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Review
. 2016 Aug 3;2(2):vew022.
doi: 10.1093/ve/vew022. eCollection 2016 Jul.

Challenges in the Analysis of Viral Metagenomes

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Free PMC article
Review

Challenges in the Analysis of Viral Metagenomes

Rebecca Rose et al. Virus Evol. .
Free PMC article

Abstract

Genome sequencing technologies continue to develop with remarkable pace, yet analytical approaches for reconstructing and classifying viral genomes from mixed samples remain limited in their performance and usability. Existing solutions generally target expert users and often have unclear scope, making it challenging to critically evaluate their performance. There is a growing need for intuitive analytical tooling for researchers lacking specialist computing expertise and that is applicable in diverse experimental circumstances. Notable technical challenges have impeded progress; for example, fragments of viral genomes are typically orders of magnitude less abundant than those of host, bacteria, and/or other organisms in clinical and environmental metagenomes; observed viral genomes often deviate considerably from reference genomes demanding use of exhaustive alignment approaches; high intrapopulation viral diversity can lead to ambiguous sequence reconstruction; and finally, the relatively few documented viral reference genomes compared to the estimated number of distinct viral taxa renders classification problematic. Various software tools have been developed to accommodate the unique challenges and use cases associated with characterizing viral sequences; however, the quality of these tools varies, and their use often necessitates computing expertise or access to powerful computers, thus limiting their usefulness to many researchers. In this review, we consider the general and application-specific challenges posed by viral sequencing and analysis, outline the landscape of available tools and methodologies, and propose ways of overcoming the current barriers to effective analysis.

Keywords: assembly; classification; epidemic; metagenomics; next-generation sequencing; surveillance.

Figures

Figure 1.
Figure 1.
Two widely used methodologies in de novo assembly of short reads. Reads are not represented explicitly within a de Bruijn graph; they are instead decomposed into distinct subsequence ‘words’ of length k, or k-mers, which can be linked together via overlapping k-mers to create an assembly graph. In OLC, a pairwise comparison of all reads is performed, identifying reads with overlapping regions. These overlaps are used to construct a read graph. Next, overlapping reads are bundled into aligned contigs in what is referred to as the layout step, before finally the most likely nucleotide at position is determined through consensus. This figure is simplified to demonstrate the theory for the assembly of single genomes; note that the process has additional complexities for the reconstruction of metagenomes.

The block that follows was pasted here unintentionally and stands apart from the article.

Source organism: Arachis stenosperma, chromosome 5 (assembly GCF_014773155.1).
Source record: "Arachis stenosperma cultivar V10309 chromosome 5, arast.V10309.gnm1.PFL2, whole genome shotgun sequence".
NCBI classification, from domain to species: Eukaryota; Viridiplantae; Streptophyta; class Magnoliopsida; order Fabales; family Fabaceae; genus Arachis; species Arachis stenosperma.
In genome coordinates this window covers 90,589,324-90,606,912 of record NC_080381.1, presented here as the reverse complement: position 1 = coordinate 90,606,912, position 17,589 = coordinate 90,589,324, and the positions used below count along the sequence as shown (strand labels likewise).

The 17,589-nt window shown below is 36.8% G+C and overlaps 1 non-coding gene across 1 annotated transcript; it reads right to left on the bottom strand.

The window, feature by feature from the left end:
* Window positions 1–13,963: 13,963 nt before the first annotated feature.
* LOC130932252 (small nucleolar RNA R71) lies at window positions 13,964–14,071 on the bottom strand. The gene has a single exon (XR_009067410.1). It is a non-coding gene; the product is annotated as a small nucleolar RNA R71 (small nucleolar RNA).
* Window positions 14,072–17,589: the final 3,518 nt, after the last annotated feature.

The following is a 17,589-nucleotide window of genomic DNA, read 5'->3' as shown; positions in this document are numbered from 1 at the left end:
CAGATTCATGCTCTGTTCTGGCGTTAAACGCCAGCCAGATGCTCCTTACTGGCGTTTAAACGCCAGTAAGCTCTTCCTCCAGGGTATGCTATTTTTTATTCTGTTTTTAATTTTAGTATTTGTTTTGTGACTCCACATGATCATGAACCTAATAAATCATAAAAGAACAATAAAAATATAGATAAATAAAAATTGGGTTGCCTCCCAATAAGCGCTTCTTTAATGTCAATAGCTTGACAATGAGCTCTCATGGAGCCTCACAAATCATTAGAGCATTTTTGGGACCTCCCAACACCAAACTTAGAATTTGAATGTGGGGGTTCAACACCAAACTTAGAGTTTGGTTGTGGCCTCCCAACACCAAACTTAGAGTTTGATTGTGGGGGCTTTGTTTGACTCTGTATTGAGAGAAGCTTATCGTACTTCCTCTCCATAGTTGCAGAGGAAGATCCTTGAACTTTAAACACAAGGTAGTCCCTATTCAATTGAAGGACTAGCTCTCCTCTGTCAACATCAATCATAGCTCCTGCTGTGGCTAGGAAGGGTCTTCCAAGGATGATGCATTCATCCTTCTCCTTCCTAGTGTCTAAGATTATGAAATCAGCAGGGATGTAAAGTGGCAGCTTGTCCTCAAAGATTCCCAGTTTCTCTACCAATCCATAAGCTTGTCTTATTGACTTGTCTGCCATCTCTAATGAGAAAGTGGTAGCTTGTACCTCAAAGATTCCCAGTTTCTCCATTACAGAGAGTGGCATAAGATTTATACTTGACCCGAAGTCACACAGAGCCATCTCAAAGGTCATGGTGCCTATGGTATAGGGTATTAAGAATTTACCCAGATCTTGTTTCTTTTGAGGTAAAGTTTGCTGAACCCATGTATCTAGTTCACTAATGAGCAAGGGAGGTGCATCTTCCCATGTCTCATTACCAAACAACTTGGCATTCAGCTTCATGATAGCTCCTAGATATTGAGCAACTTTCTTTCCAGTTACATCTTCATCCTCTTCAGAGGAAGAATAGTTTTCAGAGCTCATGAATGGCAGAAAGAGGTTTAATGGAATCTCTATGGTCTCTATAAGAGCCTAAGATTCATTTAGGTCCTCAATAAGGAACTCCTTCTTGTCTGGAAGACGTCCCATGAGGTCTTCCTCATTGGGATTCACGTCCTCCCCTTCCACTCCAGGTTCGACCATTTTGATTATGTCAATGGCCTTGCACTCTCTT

Figure 2.
Figure 2.
Proposed DWT signal processing approach for nucleotide sequence analysis. Sequences 1 and 2 are subsequences of the HIV-1 HXB2 genome (the reference genome for HIV), and sequence 3 is a subsequence of the Mycoplasma genitalium genome (all three sequences appear at the bottom of the figure). (A) illustrates the integer number representations of the three sequences—sequence 1 is depicted as a black line, sequence 2 is depicted as a red line and sequence 3 is depicted as a blue line. The sequences are mapped into numerical space with the integer representation method enabling the application of transformation approaches. (B) illustrates the DWT transformations of the three sequences’ numerical representations at varying resolutions. The three sequences are each shown consecutively transformed into six reduced resolution representations. The minor sequence mismatches between sequences 1 and 2 (indicated with green circles) can be easily detected at different transformation resolutions despite reduction in information content from the transformation process. Similar nucleotide sequences give rise to similar DWT transformations and thus can be intuitively identified even at low resolution (level 6), where sequences are represented by a single numerical value. Depicted in (C) are the coefficient matrices obtained from each sequence’s DWT transformation. Coefficient matrices can be used to approximately identify the sites of the mismatch positions between the two sequences. Sequences 1 and 2 differ only at sites 16–17 and 48–49. The exact location of minor differences can be detected at transformation level 4 where each sequence is compressed to four wavelets. Darker colored positions in between the matrices of sequence 1 and 2 indicate matching coefficients, and lighter colored positions indicate dissimilar coefficients.
Figure 3.
Figure 3.
Distinct viral species in the NCBI RefSeq releases from June 2003 – May 2015 (data from ftp://ncbi.nlm.nih.gov/refseq/release/release-statistics/viral.acc_taxid_growth.txt).

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